According to reports published on Wednesday, the meeting, which will be the first of its kind in more than seven years, is aimed at activating a recent agreement between Tehran and Riyadh to revive ties.
Thursday’s meeting follows three telephone conversations between the top Iranian and Saudi diplomats, during which they discussed future steps regarding the landmark China-brokered reconciliation pact as well as other bilateral deals.
Beijing was chosen as the venue for the meeting as an extension of its positive role in mediating the Iran-Saudi rapprochement and facilitating communication between the two Middle Eastern powers.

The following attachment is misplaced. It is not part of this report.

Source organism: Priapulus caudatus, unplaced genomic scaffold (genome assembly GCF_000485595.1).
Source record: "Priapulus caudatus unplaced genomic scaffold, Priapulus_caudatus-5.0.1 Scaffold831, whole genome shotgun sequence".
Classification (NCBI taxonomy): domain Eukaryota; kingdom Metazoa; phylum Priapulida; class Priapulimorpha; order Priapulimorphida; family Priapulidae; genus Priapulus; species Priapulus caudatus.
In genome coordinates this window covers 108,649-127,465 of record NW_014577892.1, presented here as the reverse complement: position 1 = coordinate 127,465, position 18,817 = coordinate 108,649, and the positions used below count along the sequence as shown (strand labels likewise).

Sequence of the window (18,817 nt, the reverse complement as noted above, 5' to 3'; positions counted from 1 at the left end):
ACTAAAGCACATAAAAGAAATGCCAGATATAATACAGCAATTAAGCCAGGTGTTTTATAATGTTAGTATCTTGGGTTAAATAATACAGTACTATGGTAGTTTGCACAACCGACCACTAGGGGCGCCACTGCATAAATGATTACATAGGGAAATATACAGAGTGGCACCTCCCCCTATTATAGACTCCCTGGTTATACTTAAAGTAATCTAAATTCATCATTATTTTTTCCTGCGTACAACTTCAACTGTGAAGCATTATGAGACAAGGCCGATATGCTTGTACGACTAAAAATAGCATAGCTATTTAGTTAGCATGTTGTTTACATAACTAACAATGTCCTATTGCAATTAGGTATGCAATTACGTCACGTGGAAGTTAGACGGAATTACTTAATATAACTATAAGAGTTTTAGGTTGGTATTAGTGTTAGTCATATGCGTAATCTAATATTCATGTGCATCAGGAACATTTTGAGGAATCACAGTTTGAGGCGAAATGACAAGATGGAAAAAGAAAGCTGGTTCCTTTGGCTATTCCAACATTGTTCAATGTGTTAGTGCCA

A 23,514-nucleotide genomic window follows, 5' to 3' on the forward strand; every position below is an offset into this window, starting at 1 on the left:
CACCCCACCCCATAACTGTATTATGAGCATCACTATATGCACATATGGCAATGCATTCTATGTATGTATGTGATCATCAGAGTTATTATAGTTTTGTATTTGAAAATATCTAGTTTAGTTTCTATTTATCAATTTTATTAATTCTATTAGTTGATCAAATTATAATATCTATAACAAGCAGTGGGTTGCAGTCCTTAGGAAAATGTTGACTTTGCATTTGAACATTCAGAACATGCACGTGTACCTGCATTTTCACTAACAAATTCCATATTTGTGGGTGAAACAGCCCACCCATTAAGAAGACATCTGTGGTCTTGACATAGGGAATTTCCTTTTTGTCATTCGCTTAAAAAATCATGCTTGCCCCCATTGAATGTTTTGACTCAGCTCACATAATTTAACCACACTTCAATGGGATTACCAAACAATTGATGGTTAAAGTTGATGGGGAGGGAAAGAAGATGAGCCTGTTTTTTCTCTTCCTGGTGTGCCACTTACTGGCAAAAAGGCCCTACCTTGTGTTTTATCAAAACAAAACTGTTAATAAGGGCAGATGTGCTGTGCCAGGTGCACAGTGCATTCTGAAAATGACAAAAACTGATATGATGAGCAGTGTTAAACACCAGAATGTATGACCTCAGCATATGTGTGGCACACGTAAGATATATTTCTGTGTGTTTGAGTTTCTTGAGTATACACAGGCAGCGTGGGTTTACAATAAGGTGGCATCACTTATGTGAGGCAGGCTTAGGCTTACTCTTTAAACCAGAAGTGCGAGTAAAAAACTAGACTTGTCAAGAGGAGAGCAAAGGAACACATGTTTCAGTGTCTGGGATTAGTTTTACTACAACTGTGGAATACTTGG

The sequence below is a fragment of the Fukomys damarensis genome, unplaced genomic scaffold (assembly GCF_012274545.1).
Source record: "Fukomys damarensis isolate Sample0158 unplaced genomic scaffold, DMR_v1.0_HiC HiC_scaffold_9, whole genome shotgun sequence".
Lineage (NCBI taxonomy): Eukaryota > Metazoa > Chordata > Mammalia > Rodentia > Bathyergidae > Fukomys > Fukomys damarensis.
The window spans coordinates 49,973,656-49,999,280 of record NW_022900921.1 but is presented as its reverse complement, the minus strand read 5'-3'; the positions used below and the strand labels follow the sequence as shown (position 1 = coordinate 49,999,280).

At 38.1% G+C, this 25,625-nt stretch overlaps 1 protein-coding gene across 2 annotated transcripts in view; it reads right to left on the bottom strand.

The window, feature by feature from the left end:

Meanwhile, Iran’s President Ebrahim Raeisi has already accepted an invitation from Saudi Arabia’s King Salman bin Abdulaziz Al Saud to visit Riyadh.
After several days of intensive negotiations hosted by China, Iran and Saudi Arabia agreed on March 10 to resume their diplomatic relations and reopen their embassies and diplomatic missions after seven years of estrangement.
In a joint statement after signing the agreement, Tehran and Riyadh highlighted the need to respect each others’ national sovereignty and refrain from interfering in the internal affairs of one another.
They agreed to implement a security cooperation agreement signed in April 2001 and another accord reached in May 1998 to boost economic, commercial, investment, technical, scientific, cultural, sports, and youth affairs cooperation.
To the dismay of the US and Israel, the detente has the potential to ease tensions across a region characterized by turbulence for decades.